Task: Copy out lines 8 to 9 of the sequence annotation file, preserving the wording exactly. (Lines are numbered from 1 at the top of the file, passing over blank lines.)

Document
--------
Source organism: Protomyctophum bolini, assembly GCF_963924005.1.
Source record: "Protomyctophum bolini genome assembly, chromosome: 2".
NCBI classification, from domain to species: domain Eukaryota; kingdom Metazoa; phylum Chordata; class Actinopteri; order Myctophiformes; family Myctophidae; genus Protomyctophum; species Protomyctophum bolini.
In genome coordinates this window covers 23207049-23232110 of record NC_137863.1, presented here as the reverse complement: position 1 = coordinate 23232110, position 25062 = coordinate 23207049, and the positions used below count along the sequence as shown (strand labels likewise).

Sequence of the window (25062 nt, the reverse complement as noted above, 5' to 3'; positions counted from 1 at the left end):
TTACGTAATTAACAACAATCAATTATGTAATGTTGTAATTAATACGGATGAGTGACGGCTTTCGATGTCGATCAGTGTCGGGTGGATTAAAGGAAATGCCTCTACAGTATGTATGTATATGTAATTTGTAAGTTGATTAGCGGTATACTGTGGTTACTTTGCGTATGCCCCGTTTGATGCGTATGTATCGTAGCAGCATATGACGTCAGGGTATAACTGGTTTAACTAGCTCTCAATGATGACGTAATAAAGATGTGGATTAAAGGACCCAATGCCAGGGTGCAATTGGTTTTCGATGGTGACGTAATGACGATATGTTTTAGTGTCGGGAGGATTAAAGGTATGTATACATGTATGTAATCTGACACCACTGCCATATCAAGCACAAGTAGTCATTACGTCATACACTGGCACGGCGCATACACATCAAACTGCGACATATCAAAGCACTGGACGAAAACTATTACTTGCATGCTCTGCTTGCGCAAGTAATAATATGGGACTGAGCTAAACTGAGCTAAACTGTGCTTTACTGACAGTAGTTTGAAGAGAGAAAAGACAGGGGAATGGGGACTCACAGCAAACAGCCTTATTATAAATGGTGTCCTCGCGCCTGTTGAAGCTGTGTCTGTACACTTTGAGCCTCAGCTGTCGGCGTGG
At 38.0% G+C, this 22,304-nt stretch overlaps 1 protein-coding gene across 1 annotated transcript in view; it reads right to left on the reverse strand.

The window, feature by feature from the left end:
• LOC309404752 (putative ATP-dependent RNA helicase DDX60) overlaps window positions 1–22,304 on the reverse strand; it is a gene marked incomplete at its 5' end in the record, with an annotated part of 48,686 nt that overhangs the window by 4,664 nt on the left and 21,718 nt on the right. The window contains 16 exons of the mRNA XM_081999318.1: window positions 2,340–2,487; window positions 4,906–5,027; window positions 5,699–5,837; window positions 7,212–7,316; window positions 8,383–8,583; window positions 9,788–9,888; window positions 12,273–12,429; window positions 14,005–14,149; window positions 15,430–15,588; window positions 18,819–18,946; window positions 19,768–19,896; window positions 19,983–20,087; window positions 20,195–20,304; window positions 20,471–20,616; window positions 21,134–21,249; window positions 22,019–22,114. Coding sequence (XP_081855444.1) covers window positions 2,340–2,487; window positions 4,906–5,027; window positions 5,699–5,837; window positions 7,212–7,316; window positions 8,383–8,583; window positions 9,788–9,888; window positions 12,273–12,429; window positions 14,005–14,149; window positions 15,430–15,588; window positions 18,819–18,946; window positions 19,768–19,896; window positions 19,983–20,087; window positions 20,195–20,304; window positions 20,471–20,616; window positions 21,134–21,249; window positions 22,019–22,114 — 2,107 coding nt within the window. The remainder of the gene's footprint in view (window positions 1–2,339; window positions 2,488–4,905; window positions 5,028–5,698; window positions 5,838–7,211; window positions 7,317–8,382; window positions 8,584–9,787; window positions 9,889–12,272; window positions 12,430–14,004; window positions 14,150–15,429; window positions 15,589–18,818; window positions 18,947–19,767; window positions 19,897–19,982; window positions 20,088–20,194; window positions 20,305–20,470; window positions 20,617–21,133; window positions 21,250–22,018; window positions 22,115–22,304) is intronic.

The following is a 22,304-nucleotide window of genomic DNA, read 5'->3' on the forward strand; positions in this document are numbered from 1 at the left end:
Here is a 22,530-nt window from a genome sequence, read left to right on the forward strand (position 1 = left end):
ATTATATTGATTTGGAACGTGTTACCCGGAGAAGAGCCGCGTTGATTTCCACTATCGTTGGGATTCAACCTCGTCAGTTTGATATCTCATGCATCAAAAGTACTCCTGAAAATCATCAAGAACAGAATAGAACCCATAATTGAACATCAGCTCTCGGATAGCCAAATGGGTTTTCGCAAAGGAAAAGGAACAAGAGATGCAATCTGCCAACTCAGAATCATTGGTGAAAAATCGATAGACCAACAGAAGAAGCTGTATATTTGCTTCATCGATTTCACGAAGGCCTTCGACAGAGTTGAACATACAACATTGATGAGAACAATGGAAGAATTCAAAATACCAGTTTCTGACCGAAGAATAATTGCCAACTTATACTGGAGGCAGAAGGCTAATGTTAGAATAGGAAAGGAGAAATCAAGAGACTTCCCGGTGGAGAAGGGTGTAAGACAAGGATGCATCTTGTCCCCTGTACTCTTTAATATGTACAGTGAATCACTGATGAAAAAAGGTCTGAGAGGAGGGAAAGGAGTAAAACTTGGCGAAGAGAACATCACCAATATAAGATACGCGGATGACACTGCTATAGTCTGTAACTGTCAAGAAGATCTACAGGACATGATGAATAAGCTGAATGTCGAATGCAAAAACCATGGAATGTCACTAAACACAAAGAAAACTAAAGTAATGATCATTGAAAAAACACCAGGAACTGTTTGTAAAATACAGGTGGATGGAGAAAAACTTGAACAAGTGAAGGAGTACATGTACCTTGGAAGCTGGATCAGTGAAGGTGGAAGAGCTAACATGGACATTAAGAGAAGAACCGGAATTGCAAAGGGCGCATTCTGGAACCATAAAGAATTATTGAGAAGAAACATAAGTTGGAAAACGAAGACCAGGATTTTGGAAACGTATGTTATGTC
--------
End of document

The window, feature by feature from the left end:
• LOC309404752 (putative ATP-dependent RNA helicase DDX60) overlaps window positions 1–22,304 on the reverse strand; it is a gene marked incomplete at its 5' end in the record, with an annotated part of 48,686 nt that overhangs the window by 4,664 nt on the left and 21,718 nt on the right. The window contains 16 exons of the mRNA XM_081999318.1: window positions 2,340–2,487; window positions 4,906–5,027; window positions 5,699–5,837; window positions 7,212–7,316; window positions 8,383–8,583; window positions 9,788–9,888; window positions 12,273–12,429; window positions 14,005–14,149; window positions 15,430–15,588; window positions 18,819–18,946; window positions 19,768–19,896; window positions 19,983–20,087; window positions 20,195–20,304; window positions 20,471–20,616; window positions 21,134–21,249; window positions 22,019–22,114. Coding sequence (XP_081855444.1) covers window positions 2,340–2,487; window positions 4,906–5,027; window positions 5,699–5,837; window positions 7,212–7,316; window positions 8,383–8,583; window positions 9,788–9,888; window positions 12,273–12,429; window positions 14,005–14,149; window positions 15,430–15,588; window positions 18,819–18,946; window positions 19,768–19,896; window positions 19,983–20,087; window positions 20,195–20,304; window positions 20,471–20,616; window positions 21,134–21,249; window positions 22,019–22,114 — 2,107 coding nt within the window. The remainder of the gene's footprint in view (window positions 1–2,339; window positions 2,488–4,905; window positions 5,028–5,698; window positions 5,838–7,211; window positions 7,317–8,382; window positions 8,584–9,787; window positions 9,889–12,272; window positions 12,430–14,004; window positions 14,150–15,429; window positions 15,589–18,818; window positions 18,947–19,767; window positions 19,897–19,982; window positions 20,088–20,194; window positions 20,305–20,470; window positions 20,617–21,133; window positions 21,250–22,018; window positions 22,115–22,304) is intronic.